Ramesh’s latest Bloomberg View takes on conservative Republicans who are defending defense expenditures on economic grounds. I agree with Ramesh wholeheartedly, but I will note that this is a classic example of coalition politics: fiscal conservatives who should know better easily fall into the trap of embracing military Keynesianism because, bluntly, defense expenditures tend to benefit “our voters.” It is also true, however, that “our voters” — and the hope is that all voters are potentially our voters — benefit from economic growth, and a widely shared premise on the pro-market right is that spending discipline can enhance our long-run growth potential.
There are strong arguments for maintaining high levels of defense spending, e.g., the value of defending the global commons far outweighs the cost of maintaining air and naval supremacy. But it is not obvious that an affluent country should embrace a highly labor-intensive warfighting strategy like COIN, as Jonathan Caverley has suggested. The biggest cost drivers in the U.S. military budget are personnel costs, and in particular costs associated with medical care.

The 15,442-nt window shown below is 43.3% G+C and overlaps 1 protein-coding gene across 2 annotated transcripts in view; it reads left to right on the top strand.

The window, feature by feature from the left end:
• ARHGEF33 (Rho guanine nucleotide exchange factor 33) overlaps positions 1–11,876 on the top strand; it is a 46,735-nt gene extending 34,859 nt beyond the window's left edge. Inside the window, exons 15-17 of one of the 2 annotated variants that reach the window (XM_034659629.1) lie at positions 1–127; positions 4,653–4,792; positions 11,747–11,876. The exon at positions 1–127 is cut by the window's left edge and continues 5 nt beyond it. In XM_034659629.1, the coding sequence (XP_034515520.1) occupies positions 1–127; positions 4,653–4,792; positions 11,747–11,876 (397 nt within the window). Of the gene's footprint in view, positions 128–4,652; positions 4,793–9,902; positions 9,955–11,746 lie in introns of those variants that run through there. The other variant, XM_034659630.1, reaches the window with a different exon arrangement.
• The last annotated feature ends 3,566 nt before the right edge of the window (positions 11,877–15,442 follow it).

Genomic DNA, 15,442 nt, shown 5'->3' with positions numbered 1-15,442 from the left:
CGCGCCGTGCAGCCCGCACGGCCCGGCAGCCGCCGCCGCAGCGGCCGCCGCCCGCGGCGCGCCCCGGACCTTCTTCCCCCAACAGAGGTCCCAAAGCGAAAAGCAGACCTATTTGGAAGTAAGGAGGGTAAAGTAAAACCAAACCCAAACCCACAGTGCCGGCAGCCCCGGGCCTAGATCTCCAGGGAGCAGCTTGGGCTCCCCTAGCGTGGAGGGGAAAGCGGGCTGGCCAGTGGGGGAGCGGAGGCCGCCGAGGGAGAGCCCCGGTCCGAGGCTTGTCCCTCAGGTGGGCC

And then of course there are serious questions surrounding he quality of military procurement and weapons development programs, as vividly illustrated by the pathetic failures of the V-22 Osprey, which Rafe Sagarin recounts in Learning from the Octopus.